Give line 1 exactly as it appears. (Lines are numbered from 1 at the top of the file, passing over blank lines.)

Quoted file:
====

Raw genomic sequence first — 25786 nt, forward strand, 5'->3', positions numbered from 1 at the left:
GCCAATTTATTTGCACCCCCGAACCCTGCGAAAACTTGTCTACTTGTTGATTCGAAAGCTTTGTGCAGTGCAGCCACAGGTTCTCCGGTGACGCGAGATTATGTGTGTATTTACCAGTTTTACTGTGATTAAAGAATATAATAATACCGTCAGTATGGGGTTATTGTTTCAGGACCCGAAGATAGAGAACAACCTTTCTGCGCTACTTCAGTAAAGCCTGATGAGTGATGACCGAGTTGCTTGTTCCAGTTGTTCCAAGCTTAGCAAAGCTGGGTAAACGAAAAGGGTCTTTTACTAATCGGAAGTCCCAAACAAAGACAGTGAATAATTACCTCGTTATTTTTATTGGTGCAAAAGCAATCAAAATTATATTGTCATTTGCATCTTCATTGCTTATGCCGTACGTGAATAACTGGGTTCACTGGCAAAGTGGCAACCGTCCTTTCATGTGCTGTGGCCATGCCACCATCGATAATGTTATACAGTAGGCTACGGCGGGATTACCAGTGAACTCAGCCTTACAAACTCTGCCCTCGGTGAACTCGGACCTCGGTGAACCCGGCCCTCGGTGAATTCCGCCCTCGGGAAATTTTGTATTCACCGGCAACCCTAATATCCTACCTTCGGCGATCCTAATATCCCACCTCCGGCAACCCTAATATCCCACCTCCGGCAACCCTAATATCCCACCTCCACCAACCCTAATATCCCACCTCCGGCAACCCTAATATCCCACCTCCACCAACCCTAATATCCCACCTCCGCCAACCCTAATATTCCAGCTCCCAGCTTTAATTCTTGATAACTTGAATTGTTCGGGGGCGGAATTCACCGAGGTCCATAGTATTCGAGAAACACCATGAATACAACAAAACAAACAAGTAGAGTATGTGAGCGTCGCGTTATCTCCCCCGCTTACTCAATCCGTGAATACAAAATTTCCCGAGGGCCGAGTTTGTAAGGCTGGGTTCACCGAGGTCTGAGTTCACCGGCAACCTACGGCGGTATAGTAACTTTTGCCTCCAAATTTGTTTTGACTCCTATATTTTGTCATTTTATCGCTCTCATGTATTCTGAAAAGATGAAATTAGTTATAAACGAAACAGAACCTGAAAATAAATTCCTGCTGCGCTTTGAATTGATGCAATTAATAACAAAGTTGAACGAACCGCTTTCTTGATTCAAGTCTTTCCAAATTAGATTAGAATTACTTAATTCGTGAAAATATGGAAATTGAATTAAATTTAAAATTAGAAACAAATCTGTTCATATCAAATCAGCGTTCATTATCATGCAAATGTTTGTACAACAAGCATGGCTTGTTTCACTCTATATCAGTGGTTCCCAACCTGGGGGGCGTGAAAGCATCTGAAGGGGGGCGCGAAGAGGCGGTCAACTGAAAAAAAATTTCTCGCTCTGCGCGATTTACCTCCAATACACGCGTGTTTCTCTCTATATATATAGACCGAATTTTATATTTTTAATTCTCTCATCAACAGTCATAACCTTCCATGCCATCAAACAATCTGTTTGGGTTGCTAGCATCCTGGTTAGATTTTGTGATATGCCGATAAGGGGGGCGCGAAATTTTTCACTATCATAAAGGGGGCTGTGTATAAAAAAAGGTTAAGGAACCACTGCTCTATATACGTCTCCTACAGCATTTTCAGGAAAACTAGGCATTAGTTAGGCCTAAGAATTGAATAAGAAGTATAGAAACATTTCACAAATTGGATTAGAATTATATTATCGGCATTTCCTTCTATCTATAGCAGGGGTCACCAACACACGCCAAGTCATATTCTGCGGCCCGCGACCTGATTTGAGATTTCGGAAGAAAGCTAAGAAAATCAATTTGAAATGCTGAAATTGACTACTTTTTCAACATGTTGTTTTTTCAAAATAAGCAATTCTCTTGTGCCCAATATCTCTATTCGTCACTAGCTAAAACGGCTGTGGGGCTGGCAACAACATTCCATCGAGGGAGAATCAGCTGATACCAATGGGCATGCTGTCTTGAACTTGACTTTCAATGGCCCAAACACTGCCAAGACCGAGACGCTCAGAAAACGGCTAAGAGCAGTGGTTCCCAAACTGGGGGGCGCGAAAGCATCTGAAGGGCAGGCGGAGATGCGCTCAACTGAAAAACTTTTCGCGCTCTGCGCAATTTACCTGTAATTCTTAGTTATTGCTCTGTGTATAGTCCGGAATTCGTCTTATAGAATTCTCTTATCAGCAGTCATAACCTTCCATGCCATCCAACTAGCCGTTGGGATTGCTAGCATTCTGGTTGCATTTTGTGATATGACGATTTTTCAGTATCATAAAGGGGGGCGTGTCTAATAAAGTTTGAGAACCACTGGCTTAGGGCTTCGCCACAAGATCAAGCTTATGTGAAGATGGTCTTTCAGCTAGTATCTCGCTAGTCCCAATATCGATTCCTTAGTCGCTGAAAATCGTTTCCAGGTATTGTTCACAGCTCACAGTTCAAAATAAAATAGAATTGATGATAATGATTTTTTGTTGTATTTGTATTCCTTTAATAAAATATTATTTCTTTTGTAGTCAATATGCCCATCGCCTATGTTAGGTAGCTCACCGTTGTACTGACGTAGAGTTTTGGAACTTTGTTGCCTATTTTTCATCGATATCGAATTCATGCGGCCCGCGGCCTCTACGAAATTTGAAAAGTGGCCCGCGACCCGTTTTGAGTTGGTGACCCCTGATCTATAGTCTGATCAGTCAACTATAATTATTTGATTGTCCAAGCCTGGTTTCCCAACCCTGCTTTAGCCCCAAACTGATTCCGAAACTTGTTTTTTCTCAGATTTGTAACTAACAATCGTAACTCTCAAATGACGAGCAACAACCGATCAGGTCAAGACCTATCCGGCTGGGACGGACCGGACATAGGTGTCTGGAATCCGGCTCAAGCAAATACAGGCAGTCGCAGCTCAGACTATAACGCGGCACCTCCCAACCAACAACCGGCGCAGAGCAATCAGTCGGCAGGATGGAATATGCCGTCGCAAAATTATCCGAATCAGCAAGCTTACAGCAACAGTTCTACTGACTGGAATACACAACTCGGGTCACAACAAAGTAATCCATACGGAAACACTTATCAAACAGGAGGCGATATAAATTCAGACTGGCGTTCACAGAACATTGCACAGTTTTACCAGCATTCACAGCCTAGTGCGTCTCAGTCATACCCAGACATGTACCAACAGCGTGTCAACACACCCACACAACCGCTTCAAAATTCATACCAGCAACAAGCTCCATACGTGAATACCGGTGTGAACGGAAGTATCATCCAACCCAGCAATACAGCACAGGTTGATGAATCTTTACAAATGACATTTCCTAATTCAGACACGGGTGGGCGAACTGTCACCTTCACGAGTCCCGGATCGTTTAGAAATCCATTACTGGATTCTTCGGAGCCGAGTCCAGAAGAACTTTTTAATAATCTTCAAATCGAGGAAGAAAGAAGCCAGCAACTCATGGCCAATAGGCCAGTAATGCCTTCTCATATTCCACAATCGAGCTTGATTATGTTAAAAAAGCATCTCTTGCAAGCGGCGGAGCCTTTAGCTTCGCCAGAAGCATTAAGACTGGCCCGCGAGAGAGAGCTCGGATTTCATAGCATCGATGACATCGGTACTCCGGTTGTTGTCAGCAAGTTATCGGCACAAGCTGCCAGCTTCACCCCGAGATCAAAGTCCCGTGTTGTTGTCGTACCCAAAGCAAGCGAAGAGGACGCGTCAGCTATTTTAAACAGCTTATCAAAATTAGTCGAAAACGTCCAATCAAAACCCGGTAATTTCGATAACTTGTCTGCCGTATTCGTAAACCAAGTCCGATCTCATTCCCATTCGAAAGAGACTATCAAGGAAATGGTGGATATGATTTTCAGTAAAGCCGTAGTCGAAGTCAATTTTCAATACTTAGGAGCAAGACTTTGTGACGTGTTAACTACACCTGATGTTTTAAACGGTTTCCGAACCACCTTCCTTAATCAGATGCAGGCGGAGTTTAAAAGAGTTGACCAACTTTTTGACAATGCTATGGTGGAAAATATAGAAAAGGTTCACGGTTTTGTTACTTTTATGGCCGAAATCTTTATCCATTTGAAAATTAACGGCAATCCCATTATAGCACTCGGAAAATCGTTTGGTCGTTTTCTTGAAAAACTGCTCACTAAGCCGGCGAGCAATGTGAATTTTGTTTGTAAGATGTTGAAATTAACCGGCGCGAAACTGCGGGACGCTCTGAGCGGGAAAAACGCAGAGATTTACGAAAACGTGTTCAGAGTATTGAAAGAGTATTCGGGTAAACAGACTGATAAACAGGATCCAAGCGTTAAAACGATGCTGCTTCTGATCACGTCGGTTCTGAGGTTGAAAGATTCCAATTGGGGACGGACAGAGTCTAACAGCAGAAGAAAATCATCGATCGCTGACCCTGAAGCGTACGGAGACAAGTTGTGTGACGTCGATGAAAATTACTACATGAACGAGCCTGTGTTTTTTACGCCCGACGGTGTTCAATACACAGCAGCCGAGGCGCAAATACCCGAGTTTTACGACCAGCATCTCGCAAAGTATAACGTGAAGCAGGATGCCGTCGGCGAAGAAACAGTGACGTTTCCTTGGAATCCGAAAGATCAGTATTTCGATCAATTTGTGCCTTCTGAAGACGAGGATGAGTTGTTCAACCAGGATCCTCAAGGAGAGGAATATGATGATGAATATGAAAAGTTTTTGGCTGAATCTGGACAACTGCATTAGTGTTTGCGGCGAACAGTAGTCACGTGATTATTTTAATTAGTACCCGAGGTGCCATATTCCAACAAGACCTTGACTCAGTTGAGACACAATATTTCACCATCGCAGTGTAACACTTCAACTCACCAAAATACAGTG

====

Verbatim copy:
Raw genomic sequence first — 25786 nt, forward strand, 5'->3', positions numbered from 1 at the left: